The prescription drug plan provides coverage for the oral medications prescribed for patients. Oral cancer medications, and specifically those that do not have infusible or injectable counterparts that gain them Medicare coverage, fall under this umbrella. Typically, any single agent that costs more than $600 is routinely placed in the tier of the plan that has the highest cost-sharing; the majority of currently available oral oncolytics fall into this category. The result of that tier placement often correlates directly with a patient’s ability or inability to secure needed cancer medications. As was documented in a recent Community Oncology Alliance–sponsored Avalere study, out-of-pocket costs play a significant role in determining the likelihood that a patient will abandon the first fill of an oral oncolytic agent. One in four patients filling prescriptions with cost-sharing amounts over $500 abandoned their prescription and did not follow up with another oncology medication within 90 days. (Drug therapy/complexity [ie, prescription activity/burden] is also a significant driver of abandonment of oral oncolytic agents).
Currently, when a patient diagnosed with cancer is prescribed an infusional or injectable therapy, the therapy is covered under the patient’s medical plan. However, if a patient with cancer is prescribed an oral therapy, that drug regimen may or may not be covered under his or her prescription plan-assuming the patient even has prescription drug coverage. Because of this gross inequity of coverage, there has been a movement in many states to level the playing field for people with cancer who need oral medications. This has resulted in what is known as oral parity legislation. The first oral parity law was passed in Oregon in 2008; that bill stipulates: “A benefit plan that provides coverage for chemotherapy treatment must provide coverage for orally administered anticancer medications on a basis that is no less favorable than intravenous or injected medications.” This means that if a patient is privately insured (the law does not apply to Medicare or ERISA plans), and his or her plan covers chemotherapy, then an orally administered drug that has been approved by the US Food and Drug Administration should have the same out-of-pocket costs for the patient as the intravenously administered drug.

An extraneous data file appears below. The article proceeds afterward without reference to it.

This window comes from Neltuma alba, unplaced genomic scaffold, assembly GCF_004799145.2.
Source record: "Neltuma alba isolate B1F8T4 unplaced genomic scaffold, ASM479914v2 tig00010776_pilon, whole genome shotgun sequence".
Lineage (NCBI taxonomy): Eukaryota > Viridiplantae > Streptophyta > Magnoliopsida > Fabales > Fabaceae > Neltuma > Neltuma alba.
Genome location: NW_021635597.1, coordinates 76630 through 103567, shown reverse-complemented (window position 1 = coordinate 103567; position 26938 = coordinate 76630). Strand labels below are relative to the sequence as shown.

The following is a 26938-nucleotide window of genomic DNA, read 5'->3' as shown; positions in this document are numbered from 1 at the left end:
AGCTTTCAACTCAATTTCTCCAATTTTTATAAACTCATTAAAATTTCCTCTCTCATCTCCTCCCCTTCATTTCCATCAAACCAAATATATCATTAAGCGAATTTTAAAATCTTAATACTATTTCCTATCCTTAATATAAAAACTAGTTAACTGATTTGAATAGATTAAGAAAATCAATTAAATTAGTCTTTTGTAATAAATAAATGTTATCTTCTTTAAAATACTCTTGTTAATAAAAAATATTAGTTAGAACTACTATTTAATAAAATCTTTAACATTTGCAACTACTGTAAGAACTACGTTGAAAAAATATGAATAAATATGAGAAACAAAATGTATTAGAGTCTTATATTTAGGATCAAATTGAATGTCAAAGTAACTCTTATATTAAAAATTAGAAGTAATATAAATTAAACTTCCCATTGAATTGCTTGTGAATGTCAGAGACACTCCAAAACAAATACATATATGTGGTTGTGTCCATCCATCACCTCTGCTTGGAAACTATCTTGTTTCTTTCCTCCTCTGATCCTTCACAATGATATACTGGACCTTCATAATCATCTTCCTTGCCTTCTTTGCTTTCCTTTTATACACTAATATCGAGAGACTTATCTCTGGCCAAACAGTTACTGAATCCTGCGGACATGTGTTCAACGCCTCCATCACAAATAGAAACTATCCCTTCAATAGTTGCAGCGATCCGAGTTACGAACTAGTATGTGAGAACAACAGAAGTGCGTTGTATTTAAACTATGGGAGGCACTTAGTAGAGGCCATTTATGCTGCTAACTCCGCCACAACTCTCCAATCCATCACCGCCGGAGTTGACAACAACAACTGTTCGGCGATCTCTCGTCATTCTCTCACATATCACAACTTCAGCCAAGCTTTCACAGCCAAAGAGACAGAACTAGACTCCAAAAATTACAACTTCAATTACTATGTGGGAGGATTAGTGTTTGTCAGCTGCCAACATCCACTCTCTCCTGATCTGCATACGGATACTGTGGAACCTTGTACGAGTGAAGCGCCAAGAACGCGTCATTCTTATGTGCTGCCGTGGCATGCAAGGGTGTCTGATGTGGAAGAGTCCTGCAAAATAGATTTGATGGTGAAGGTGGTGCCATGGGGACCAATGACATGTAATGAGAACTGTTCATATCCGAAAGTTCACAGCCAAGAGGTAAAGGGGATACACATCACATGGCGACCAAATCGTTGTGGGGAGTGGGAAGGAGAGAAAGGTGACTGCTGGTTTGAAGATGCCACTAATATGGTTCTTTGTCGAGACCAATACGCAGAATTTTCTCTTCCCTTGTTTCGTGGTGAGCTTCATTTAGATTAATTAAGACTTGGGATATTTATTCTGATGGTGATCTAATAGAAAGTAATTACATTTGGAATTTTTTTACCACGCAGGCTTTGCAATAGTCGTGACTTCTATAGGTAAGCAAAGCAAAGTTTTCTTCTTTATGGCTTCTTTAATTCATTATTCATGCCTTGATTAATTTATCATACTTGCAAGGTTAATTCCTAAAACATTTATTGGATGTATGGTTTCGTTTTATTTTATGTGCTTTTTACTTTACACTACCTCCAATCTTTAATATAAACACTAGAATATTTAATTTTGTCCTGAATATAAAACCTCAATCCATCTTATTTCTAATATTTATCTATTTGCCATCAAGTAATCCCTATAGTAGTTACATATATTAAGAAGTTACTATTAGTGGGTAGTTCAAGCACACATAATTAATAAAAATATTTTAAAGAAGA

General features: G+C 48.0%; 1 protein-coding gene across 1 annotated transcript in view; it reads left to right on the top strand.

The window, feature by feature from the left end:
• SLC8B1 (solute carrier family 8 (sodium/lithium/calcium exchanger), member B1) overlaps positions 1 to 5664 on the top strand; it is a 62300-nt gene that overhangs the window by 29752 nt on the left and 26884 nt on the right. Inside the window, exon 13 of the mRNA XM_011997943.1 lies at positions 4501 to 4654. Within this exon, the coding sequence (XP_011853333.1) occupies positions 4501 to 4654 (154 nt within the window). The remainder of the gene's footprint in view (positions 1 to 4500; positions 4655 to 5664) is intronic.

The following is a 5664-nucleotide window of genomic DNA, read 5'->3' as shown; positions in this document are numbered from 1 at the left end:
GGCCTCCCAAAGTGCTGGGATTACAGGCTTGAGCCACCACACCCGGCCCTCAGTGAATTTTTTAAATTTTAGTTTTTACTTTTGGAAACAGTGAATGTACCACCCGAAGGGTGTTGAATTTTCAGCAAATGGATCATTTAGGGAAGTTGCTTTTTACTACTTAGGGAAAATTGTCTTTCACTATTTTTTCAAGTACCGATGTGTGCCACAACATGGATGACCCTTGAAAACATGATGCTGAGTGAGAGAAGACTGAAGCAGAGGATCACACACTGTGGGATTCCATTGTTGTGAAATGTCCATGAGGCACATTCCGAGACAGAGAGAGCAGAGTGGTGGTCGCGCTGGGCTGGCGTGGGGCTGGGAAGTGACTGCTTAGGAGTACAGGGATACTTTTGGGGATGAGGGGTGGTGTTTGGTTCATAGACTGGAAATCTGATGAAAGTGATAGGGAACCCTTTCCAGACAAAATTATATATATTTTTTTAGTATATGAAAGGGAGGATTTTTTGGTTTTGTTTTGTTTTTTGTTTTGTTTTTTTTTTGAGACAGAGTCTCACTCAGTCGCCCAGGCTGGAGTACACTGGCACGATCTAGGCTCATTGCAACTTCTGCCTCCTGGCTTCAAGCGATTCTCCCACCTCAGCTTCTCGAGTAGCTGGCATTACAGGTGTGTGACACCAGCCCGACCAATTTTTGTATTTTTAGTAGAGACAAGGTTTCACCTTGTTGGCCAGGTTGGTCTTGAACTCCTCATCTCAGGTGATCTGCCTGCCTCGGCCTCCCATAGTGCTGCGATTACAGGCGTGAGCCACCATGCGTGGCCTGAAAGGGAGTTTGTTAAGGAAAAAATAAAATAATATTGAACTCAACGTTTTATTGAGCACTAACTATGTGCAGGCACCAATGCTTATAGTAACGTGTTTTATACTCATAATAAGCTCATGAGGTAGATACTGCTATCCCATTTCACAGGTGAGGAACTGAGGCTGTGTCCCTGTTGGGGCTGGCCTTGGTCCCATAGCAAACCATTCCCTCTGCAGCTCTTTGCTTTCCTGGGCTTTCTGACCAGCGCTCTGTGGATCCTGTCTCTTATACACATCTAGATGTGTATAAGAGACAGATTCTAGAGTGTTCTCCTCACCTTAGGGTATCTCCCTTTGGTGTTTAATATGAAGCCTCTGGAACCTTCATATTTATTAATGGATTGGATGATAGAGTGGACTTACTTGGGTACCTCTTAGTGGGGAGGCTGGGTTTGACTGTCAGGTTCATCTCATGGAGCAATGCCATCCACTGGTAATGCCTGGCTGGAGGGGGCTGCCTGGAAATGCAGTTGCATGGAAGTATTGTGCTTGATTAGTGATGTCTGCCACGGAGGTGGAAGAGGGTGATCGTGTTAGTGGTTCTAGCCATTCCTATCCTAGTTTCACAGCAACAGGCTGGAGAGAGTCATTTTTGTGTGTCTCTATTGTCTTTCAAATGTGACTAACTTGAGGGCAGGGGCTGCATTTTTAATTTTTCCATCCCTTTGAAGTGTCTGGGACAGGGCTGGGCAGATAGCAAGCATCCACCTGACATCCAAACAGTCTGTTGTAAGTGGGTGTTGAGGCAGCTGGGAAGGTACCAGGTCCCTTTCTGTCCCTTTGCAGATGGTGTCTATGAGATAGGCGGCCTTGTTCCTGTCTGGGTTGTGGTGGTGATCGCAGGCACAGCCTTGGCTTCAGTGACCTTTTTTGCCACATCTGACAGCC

Since 2008, 26 states (including Oregon) and the District of Columbia have enacted oral chemotherapy parity access laws. There continues to be a fair amount of activity with regard to oral parity legislation, with more states pursuing laws in their respective legislatures. New state laws that have recently been passed have stipulations much like that in the Oregon law quoted above. Further, efforts are being made to ensure that oral cancer medications will not be subject to any prior authorization, dollar limit, copayment, deductible, or other out-of-pocket expense that does not apply to intravenously administered or injected cancer medications, regardless of formulation or benefit category determination by the health insurance issuer; and that the health insurance issuer will not reclassify or increase any type of cost-sharing to the covered person for anti-cancer medications in order to achieve compliance with the law. One state in particular, Louisiana, took its law a step further: it limits the total amount paid by a covered person through all cost-sharing requirements to no more than $100 per filled prescription for any orally administered anti-cancer medication (cost-sharing includes copayments, coinsurance, deductibles, and any other amounts paid by the covered person for that prescription).